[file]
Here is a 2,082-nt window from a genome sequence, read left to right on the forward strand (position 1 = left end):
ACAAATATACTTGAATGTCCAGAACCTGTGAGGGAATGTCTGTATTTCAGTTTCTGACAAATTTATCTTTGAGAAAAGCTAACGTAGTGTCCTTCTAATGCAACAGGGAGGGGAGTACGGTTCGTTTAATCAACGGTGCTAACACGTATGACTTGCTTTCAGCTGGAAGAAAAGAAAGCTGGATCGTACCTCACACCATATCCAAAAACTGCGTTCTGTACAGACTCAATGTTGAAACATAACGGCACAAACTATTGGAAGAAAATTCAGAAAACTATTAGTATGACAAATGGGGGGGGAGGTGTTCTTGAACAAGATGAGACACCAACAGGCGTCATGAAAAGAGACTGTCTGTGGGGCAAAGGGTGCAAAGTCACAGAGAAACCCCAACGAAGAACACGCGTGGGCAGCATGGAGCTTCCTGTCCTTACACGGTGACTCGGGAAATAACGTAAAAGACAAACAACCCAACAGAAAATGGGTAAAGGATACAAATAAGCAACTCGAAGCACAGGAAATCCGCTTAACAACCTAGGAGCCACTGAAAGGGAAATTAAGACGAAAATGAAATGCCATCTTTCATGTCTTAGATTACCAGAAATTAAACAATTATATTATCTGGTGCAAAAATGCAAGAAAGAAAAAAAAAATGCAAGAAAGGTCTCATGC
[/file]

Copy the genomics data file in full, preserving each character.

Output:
Here is a 2,082-nt window from a genome sequence, read left to right on the forward strand (position 1 = left end):
ACAAATATACTTGAATGTCCAGAACCTGTGAGGGAATGTCTGTATTTCAGTTTCTGACAAATTTATCTTTGAGAAAAGCTAACGTAGTGTCCTTCTAATGCAACAGGGAGGGGAGTACGGTTCGTTTAATCAACGGTGCTAACACGTATGACTTGCTTTCAGCTGGAAGAAAAGAAAGCTGGATCGTACCTCACACCATATCCAAAAACTGCGTTCTGTACAGACTCAATGTTGAAACATAACGGCACAAACTATTGGAAGAAAATTCAGAAAACTATTAGTATGACAAATGGGGGGGGAGGTGTTCTTGAACAAGATGAGACACCAACAGGCGTCATGAAAAGAGACTGTCTGTGGGGCAAAGGGTGCAAAGTCACAGAGAAACCCCAACGAAGAACACGCGTGGGCAGCATGGAGCTTCCTGTCCTTACACGGTGACTCGGGAAATAACGTAAAAGACAAACAACCCAACAGAAAATGGGTAAAGGATACAAATAAGCAACTCGAAGCACAGGAAATCCGCTTAACAACCTAGGAGCCACTGAAAGGGAAATTAAGACGAAAATGAAATGCCATCTTTCATGTCTTAGATTACCAGAAATTAAACAATTATATTATCTGGTGCAAAAATGCAAGAAAGAAAAAAAAAATGCAAGAAAGGTCTCATGC